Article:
I've come to realize lack of water doesn't slow down population growth in Colorado. It only makes development more expensive because someone has to buy water rights away from farmers and change the use to residential use. There is an interesting bill being carried by state Rep. Mary Hodge (D-Brighton) that is going to make it easier for farmers to sell water to cities on a temporary basis and without also having to sell out the farm. There is a little bit of something for everyone here: growing cities get water, farmers can make money selling water without getting out of the business, and the rest of us don't have to put up with calls for new dams up in the mountains.
The math works like this: The average household (of four) uses something like two thirds of an acre foot per year (according to the Denver Water Board). The average farm in the United States applied 2.48 acre feet of irrigation water per crop acre in 2000. And that average is dragged down by the many comparatively wet states that don't need so much irrigation; Colorado's average is almost certainly higher (although I can't find what it is right now).
Another way of looking at it is this: Colorado agriculture uses about 5.5 million acre feet of water annually (according to a Word document I found on the Colorado Department of Agriculture site but can't link to). If all of that were converted to residential use, which of course will never happen, that's something like another nine eight million households that could be served. But if a million acre feet of water were converted from agriculture to residential use, that would allow another million and a half or more households to move in. That's six million people, or more than the entire current population of the state.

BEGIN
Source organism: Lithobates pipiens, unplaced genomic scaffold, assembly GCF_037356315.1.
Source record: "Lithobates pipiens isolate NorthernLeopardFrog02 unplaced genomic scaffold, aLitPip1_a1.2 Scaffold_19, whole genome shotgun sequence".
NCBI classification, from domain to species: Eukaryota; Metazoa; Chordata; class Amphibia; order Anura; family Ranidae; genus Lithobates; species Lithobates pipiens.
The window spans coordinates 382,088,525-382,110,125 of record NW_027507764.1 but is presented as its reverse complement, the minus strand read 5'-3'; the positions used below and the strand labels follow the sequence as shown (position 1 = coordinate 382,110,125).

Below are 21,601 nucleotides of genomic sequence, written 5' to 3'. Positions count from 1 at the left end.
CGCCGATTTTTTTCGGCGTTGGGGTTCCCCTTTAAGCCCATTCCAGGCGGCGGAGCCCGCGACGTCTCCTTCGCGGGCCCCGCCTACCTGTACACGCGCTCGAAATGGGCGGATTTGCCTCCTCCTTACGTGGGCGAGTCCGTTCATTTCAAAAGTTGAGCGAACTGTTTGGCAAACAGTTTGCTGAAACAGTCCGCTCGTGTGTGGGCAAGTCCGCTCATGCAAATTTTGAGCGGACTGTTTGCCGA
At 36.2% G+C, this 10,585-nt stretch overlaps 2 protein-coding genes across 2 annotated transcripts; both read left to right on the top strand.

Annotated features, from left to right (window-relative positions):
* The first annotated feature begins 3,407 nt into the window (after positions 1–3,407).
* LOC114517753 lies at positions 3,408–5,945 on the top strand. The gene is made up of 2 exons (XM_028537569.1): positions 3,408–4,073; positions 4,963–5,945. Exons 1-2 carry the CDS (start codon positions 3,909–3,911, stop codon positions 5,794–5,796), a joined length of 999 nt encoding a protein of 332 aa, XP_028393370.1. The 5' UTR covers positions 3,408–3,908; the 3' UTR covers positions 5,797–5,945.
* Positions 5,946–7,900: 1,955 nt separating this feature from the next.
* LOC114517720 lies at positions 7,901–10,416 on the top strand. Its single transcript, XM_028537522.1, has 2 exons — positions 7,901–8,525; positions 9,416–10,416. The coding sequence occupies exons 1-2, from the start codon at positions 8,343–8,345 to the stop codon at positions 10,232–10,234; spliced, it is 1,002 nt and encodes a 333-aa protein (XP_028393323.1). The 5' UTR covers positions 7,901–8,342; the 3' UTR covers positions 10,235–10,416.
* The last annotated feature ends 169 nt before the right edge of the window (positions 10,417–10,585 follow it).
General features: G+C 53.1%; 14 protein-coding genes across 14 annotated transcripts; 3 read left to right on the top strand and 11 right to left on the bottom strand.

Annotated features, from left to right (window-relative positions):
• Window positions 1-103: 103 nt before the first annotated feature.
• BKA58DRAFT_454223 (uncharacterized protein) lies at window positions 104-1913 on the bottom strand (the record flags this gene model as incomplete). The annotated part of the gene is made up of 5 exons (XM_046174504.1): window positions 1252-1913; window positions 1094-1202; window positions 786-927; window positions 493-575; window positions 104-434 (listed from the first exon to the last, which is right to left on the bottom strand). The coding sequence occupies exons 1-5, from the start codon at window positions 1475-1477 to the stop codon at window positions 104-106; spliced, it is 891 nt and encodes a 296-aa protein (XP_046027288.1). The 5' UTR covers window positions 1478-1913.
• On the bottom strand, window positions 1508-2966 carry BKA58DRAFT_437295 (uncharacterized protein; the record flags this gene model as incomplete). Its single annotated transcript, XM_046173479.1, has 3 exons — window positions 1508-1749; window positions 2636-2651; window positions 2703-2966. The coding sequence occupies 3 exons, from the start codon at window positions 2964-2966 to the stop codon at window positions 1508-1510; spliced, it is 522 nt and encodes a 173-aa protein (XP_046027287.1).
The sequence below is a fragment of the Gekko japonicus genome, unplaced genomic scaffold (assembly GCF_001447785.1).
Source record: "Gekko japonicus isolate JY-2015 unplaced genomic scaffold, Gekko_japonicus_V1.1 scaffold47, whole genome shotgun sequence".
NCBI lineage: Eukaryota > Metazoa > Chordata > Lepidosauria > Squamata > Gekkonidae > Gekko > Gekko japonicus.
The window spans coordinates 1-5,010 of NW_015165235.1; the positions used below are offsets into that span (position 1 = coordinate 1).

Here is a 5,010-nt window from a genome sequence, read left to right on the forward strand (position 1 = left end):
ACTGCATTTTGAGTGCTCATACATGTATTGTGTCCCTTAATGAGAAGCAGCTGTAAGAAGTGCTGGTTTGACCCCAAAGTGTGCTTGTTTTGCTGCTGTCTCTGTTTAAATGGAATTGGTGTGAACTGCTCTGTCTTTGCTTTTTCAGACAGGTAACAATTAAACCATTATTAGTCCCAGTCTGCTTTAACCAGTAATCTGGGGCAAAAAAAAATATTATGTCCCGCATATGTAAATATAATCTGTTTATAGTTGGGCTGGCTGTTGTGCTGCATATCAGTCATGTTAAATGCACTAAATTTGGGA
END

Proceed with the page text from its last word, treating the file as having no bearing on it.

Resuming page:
So you can see the economic pressures that are pushing Colorado farmers to sell their water for municipal use. Rep. Hodge's bill makes a lot of sense to me because it recognizes this dynamic while making it easier for farmers not to sell off their land, which encourages sprawl and reduces the state's agricultural production, at the same time they are selling off their water. The practical result could be more farming in wet years and less in dry years, which makes sense to me.